You’ll also need to bring your own operating system and storage on a microSD card. (There’s a good chance you’ll need to microSD card adapter to slot the card into a traditional PC and grab that operating system, too.) There is a wide world of Raspberry Pi operating systems available, from more general Linux distros to laser-focused OSes built for a specific purpose, like Windows 10 IoT, OpenElec for media streaming, or a Raspbian build for Pi-powered weather stations.
We tested the Raspberry Pi 3 with Raspbian, the Raspberry Pi Foundation’s officially supported operating system. The Foundation’s Noobs installer tool and setup guide makes getting your Raspberry Pi up and running relatively easy-peasy, even if OS installations aren’t your normal cup of tea.
Raspbian’s a fairly stripped-down operating system that drives home the Foundation’s original goal for the Raspberry Pi—to create an affordable computer that children can use to learn computer science.
Beyond basic OS tools like image viewers, the Epiphany browser, and the LibreOffice productivity suite, Rapbian’s packed with development software. You’ll find versions of Wolfram Mathematica, Python program creation tools, and Java integrated development environments, along with more directly entertaining educational software like Scratch, an animation coding IDE for kids, and Sonic Pi, “an open-source programming environment, designed for creating new sounds with code in a live coding environment.” There’s also Minecraft Pi, a version of that blockbuster game that requires you to use Python programming environments and ping the Minecraft Python API (among other things) to play it.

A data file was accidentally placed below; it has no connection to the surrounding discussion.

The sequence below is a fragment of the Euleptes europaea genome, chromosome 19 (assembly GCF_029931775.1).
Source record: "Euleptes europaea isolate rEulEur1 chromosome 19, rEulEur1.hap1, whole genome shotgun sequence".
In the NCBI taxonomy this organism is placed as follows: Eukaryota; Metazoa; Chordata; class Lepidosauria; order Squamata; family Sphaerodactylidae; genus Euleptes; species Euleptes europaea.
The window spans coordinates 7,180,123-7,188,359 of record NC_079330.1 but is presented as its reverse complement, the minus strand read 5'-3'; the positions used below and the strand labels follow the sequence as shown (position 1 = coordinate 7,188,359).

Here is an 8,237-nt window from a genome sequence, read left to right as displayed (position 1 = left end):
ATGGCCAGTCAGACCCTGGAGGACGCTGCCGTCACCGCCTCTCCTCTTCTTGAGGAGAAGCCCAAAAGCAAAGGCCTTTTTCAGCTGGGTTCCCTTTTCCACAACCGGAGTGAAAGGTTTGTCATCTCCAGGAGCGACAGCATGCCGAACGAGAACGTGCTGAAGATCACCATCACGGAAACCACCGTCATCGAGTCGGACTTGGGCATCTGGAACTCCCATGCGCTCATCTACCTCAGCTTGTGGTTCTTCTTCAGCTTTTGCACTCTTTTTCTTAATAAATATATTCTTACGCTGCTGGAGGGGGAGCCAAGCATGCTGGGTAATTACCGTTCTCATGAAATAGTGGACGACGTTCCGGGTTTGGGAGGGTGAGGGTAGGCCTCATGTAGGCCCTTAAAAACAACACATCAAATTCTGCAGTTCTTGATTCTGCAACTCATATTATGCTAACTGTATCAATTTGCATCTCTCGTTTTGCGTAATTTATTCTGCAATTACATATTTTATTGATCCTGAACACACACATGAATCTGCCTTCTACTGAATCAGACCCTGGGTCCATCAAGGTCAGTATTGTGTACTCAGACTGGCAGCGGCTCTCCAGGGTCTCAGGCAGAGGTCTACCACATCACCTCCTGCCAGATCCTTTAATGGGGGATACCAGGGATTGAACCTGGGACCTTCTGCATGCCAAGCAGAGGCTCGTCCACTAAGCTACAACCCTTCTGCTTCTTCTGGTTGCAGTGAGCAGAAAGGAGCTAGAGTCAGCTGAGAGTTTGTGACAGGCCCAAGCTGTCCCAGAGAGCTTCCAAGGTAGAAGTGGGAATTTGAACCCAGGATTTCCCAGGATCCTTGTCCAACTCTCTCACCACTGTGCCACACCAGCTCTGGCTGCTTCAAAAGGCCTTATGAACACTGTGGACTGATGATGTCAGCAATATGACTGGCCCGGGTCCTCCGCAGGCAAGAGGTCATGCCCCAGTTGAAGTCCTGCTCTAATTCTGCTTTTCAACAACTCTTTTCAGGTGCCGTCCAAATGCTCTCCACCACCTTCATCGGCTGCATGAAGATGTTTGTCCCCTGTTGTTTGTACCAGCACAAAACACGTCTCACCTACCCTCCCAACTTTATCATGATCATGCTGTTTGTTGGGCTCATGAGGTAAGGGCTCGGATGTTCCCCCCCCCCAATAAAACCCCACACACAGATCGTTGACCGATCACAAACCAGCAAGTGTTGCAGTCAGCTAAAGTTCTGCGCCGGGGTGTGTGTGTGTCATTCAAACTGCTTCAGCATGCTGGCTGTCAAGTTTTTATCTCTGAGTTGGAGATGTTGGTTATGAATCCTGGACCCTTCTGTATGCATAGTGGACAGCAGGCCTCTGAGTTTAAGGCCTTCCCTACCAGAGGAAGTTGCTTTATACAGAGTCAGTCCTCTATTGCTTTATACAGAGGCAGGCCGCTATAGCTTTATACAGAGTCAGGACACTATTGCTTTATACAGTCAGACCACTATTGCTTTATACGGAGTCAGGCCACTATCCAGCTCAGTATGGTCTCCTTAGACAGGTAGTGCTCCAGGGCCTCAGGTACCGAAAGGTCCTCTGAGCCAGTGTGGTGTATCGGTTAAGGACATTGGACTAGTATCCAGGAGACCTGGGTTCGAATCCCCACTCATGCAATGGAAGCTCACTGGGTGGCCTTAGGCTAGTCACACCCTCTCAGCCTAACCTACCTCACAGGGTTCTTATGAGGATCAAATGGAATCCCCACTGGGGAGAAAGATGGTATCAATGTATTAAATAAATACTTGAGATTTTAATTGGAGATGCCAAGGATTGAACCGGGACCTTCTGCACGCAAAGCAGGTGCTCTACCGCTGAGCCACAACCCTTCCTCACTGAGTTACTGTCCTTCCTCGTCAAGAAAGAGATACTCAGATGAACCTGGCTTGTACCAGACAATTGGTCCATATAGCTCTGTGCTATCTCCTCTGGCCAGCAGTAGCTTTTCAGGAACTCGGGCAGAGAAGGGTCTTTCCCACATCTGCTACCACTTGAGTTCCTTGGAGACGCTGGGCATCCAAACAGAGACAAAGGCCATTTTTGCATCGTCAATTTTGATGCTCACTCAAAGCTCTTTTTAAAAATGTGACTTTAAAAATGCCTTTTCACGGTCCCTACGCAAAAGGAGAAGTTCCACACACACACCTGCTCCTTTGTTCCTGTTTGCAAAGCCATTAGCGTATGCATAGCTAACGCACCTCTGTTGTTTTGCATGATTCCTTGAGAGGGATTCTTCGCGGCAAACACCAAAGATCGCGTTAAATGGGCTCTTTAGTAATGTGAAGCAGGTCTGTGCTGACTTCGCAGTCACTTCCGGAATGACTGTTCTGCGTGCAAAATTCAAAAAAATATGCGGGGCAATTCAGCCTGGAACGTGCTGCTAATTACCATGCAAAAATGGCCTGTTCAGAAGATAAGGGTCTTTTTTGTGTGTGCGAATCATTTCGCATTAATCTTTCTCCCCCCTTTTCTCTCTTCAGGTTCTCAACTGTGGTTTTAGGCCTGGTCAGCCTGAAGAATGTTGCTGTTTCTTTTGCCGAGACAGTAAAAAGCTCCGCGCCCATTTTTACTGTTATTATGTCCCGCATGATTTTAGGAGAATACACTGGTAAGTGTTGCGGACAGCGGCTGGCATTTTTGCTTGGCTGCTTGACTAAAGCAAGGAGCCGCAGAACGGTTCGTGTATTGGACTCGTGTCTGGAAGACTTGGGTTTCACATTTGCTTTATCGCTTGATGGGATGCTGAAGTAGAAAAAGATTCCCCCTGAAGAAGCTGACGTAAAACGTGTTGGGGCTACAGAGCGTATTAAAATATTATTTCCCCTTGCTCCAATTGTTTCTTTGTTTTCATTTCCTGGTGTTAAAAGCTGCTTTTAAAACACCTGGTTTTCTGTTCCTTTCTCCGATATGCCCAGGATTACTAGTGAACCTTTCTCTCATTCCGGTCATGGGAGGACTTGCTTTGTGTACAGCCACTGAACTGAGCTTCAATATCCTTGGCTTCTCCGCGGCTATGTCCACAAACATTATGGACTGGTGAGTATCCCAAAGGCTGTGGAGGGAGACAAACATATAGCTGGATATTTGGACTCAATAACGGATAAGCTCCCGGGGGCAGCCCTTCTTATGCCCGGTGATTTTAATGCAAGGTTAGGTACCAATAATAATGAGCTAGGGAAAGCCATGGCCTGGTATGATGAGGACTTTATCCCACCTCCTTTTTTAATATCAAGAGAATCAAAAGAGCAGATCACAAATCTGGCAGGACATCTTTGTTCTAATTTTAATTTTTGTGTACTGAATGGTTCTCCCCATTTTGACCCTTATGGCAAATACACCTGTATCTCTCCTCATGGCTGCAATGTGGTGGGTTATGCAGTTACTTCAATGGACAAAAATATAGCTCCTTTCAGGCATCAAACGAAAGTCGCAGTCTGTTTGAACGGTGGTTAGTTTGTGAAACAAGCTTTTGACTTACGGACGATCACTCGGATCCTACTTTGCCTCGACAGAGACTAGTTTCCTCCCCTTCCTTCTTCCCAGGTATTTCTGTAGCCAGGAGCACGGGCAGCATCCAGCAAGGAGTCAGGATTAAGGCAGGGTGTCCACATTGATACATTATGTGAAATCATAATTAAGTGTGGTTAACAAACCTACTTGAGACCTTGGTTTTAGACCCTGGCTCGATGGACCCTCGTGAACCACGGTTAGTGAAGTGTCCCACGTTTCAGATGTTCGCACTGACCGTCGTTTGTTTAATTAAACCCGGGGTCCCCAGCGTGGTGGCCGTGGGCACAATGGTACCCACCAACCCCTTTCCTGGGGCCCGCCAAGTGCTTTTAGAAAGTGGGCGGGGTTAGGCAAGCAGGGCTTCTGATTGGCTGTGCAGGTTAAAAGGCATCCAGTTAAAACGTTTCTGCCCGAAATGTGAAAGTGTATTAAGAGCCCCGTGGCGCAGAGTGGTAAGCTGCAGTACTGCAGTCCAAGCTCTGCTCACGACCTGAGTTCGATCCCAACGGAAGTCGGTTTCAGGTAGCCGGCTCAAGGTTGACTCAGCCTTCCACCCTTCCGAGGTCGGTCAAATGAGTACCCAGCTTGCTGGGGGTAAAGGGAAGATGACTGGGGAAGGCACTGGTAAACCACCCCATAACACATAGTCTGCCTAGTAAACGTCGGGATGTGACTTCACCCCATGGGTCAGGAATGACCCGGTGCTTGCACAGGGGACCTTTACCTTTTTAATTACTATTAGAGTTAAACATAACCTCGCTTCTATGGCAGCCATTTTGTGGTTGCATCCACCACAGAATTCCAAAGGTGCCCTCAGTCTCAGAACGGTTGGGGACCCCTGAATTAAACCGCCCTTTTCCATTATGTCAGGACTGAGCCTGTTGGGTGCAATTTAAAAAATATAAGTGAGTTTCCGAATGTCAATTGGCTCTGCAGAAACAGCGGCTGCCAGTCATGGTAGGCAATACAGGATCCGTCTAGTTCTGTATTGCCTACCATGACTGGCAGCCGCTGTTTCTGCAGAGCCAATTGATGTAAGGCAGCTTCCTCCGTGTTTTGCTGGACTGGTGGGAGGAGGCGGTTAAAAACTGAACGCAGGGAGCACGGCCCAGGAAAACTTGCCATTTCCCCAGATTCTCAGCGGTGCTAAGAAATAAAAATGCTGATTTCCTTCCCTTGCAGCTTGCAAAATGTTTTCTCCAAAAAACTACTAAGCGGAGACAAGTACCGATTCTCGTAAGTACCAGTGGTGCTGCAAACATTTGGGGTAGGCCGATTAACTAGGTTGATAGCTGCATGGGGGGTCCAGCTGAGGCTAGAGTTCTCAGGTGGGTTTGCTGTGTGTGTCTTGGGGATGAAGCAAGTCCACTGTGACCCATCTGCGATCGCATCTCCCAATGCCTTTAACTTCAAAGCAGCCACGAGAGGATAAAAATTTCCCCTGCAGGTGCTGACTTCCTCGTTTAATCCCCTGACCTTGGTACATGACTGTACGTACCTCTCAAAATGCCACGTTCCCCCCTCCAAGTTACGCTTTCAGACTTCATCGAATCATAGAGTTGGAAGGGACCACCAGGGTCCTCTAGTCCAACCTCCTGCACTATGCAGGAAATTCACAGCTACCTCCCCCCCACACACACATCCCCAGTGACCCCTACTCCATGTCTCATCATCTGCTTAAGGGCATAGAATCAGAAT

Raspbian also houses a central “Pi Store” with hundreds and hundreds of additional tools, or you can always take the code-centric focus to heart and grab new software via a Terminal window. (Read: the command line.) Raspbian offers everything you need in a basic operating system.
And that’s crucial, because the Raspberry Pi 3’s performance is finally good enough to allow it to function as a basic PC, rather than being restricted to wild maker projects or more practical purpose-driven singular uses. The Raspberry Pi 3 can still perform those specialized tasks, of course—and better than ever!—but now it can do more. I’m probably going to set up my daughter with one for her schoolwork, which is something I’d never have considered with the previous Raspberry Pi models.
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